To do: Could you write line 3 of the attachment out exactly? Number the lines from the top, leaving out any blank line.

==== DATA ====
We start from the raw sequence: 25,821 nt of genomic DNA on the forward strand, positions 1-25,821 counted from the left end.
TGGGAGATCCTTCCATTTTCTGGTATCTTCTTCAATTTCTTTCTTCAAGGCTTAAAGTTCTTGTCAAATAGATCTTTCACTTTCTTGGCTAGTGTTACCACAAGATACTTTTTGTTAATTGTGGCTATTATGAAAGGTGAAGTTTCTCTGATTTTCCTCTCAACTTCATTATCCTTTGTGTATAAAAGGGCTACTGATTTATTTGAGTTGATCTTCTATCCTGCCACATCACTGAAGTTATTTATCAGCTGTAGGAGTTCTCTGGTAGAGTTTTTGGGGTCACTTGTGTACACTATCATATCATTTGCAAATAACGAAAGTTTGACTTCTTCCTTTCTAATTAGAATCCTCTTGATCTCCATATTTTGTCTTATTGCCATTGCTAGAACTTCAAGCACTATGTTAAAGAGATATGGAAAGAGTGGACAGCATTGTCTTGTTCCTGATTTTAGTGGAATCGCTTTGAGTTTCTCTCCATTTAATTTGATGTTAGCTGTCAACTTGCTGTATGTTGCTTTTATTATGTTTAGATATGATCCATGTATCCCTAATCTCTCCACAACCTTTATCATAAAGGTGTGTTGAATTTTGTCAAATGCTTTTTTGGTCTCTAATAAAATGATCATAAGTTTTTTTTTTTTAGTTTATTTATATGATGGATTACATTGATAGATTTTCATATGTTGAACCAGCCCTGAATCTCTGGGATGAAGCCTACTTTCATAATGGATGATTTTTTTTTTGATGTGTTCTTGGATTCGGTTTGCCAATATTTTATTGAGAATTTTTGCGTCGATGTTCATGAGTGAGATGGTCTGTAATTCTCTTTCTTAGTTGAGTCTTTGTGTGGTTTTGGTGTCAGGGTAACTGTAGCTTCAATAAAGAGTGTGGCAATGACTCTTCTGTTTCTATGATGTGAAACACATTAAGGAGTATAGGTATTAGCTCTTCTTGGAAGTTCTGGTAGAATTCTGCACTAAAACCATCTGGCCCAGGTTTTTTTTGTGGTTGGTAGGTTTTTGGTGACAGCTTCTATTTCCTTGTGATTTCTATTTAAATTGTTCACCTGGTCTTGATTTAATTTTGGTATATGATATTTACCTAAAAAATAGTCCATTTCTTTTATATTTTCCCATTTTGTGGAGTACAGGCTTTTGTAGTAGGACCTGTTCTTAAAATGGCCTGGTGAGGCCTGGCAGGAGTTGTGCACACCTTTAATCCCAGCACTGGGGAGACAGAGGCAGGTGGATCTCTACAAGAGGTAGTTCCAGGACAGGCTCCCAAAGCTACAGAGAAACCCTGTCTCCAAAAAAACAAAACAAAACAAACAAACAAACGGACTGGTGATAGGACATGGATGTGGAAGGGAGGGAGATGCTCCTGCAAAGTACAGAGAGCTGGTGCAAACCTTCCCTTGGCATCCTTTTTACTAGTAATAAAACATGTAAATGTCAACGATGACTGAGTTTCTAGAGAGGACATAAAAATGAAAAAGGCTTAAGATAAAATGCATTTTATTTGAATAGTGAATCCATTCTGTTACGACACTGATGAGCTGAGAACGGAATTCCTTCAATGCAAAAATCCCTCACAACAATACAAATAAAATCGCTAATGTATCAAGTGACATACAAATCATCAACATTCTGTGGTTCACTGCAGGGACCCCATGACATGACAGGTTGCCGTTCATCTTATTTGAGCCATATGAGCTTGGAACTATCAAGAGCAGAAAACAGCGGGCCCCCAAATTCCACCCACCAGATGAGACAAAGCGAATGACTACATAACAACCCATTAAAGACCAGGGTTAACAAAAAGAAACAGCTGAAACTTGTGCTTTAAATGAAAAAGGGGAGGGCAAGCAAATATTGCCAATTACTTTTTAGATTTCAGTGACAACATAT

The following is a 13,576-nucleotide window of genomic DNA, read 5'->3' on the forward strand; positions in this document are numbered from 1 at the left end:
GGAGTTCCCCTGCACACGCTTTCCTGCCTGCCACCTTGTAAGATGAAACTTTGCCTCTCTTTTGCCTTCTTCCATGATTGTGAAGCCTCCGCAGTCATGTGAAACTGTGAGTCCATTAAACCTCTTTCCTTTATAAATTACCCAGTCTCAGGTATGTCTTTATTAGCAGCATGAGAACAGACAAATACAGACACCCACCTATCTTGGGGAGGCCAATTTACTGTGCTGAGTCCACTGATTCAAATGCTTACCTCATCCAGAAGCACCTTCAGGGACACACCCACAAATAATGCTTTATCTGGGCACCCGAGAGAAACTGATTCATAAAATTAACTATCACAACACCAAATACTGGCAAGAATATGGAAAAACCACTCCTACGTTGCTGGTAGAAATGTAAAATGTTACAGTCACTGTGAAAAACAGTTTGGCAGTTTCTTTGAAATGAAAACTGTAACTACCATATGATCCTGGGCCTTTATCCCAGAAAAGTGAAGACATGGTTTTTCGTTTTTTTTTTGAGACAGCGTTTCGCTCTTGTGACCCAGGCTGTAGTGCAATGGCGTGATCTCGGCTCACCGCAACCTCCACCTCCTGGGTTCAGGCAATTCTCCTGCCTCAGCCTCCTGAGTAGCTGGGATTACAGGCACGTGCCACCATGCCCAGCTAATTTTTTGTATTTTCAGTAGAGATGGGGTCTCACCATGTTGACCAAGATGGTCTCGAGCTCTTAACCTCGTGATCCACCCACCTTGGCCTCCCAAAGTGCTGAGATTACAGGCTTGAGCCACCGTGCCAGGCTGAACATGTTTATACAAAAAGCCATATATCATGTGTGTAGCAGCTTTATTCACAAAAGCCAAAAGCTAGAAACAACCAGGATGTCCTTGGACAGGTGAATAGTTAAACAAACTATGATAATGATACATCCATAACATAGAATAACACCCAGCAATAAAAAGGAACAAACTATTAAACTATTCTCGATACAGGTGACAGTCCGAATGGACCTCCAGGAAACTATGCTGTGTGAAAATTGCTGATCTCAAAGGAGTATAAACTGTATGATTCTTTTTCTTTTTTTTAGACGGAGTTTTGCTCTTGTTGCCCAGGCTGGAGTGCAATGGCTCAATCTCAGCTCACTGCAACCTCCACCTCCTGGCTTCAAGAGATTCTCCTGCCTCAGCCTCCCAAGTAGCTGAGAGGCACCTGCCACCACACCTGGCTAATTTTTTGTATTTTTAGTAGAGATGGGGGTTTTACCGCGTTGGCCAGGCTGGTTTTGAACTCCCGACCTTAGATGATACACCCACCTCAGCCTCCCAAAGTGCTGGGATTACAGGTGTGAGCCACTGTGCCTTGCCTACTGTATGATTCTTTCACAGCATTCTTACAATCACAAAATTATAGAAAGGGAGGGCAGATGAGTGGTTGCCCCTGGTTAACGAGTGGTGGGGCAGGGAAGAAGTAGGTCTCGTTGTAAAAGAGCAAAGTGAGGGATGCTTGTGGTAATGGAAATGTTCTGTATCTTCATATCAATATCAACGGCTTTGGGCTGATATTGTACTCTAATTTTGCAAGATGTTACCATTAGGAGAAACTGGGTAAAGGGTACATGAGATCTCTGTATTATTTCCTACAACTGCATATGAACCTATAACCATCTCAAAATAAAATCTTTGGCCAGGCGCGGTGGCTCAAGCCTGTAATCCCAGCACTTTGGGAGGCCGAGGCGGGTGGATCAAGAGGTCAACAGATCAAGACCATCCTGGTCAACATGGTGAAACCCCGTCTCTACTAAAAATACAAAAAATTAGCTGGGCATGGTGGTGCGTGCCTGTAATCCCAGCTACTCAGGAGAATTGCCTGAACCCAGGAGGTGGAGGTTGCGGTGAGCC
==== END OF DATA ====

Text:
The following is a 13,576-nucleotide window of genomic DNA, read 5'->3' on the forward strand; positions in this document are numbered from 1 at the left end: